A few months back we posted about the idea of a Department of Care which would be a cross departmental effort to take better care of the people and places in a city. The idea was originally proposed by urban designer Justin Garrett Moore.
In this recent interview with Urban Omnibus, Moore gives a lot more of the thinking behind the idea, including additional examples.
The question was, “What would you do with $1 billion out of New York City’s [then] $88 billion budget?” And one response was, “Well, let’s address everything that we’re collectively going through and seeing when you walk around pretty much any neighborhood in New York City.” Lack of maintenance and care, and how much these issues were affecting all of us, were becoming more apparent.
One of the driving components of this line of thought is that in most cases cities are quite unequal. Even when a local government wants to invest in parks, for example, the ongoing cost of maintenance is not taken into account and wear and tear will affect different places in different ways. In some places, a local group might do some of the maintenance, but rely on free time that people in poorer neighbourhood might not have, or the same park might be used much more intensely in areas with fewer backyards and organized sports. Just building and then largely forgetting about maintenance doesn’t cover those differences.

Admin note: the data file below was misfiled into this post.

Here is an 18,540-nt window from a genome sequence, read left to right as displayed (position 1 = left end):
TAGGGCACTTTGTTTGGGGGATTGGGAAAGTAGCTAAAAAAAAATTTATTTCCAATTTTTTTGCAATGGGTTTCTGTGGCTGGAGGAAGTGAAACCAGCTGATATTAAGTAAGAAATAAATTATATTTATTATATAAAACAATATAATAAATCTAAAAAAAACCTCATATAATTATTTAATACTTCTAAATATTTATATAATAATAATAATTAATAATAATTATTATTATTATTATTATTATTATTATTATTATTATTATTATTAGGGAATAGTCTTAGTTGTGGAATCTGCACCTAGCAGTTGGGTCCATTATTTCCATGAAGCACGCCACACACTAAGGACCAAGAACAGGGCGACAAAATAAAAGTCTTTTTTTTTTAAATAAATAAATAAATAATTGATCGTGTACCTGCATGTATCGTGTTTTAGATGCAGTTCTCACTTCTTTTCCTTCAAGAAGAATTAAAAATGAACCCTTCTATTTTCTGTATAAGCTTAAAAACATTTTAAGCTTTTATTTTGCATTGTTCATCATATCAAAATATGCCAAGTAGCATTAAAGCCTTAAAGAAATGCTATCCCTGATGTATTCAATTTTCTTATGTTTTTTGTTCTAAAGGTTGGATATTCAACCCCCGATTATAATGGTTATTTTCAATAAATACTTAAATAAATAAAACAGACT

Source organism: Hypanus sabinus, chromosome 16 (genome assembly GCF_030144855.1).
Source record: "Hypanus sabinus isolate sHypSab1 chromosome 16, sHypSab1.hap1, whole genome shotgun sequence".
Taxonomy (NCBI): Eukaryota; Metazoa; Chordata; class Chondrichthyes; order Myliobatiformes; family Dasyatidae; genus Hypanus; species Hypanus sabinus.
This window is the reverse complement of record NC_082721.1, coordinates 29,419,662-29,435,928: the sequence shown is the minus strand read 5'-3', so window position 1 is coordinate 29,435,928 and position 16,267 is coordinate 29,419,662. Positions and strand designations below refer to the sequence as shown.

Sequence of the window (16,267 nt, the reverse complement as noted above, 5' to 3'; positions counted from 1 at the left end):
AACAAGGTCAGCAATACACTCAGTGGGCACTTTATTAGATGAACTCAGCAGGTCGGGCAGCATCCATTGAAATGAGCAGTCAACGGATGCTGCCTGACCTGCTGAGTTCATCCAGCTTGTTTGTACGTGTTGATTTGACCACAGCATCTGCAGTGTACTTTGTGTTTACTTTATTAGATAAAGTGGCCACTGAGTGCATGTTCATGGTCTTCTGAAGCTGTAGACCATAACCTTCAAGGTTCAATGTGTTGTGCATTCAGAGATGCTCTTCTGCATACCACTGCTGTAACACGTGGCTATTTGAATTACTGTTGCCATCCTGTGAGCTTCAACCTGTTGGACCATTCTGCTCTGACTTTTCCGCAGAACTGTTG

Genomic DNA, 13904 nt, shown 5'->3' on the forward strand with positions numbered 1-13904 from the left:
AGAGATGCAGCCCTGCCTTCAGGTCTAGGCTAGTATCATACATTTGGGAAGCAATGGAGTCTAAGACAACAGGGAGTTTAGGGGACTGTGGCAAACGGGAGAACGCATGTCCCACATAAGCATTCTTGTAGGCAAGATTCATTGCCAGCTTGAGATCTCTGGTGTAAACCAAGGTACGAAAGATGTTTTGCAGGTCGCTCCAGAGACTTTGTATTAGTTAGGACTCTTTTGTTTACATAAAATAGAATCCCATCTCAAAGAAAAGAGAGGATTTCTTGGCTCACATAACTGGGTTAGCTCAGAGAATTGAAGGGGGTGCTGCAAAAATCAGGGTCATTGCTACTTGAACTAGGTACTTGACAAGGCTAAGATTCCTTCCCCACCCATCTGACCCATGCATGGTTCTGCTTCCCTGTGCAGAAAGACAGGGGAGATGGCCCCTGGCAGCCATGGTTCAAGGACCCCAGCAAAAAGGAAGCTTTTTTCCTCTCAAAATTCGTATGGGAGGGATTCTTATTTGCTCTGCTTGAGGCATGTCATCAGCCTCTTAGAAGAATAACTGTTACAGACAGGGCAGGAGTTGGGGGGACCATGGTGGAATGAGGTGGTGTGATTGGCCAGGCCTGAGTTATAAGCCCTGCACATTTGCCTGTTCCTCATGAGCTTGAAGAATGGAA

So many attempts to improve the public realm in recent memory have run into this issue. If you rely on community buy-in or contribution to make the project happen, it’s only going to succeed in areas where there’s more money and capacity. […]
The circumstances that lead to places not being cared for and maintained happen because the resources needed to build a place are too divorced from the resources needed to keep it. And what it takes to keep a place is care.
One concept from the interview to keep in the back of your mind, is this view from Sadafumi (Sada) Uchiyama, ASLA, who is the Chief Curator and Director of the International Japanese Garden Training Center at the Portland Japanese Garden, reframing maintenance and care.
You have to go from thinking about a certain timeline — it’s a construction and capital project, and then you open the thing, and then you maintain it — to the mindset that you’re doing continuous incremental construction. As soon as you make that shift, how you resource things happens very differently
And one community event to emulate, taking place across the country in Rwanda.
Another great place to look is Rwanda, where they have something called Umuganda, which is the last Saturday of every month, when everyone does community service. The place is spotless. Businesses are closed — the whole society that day of the month shuts down. Some people are clearly just at home, but a large number of people are legitimately out doing work and projects in their community.
Photo: By Justin Garrett Moore, a block party in Harlem, September 2021.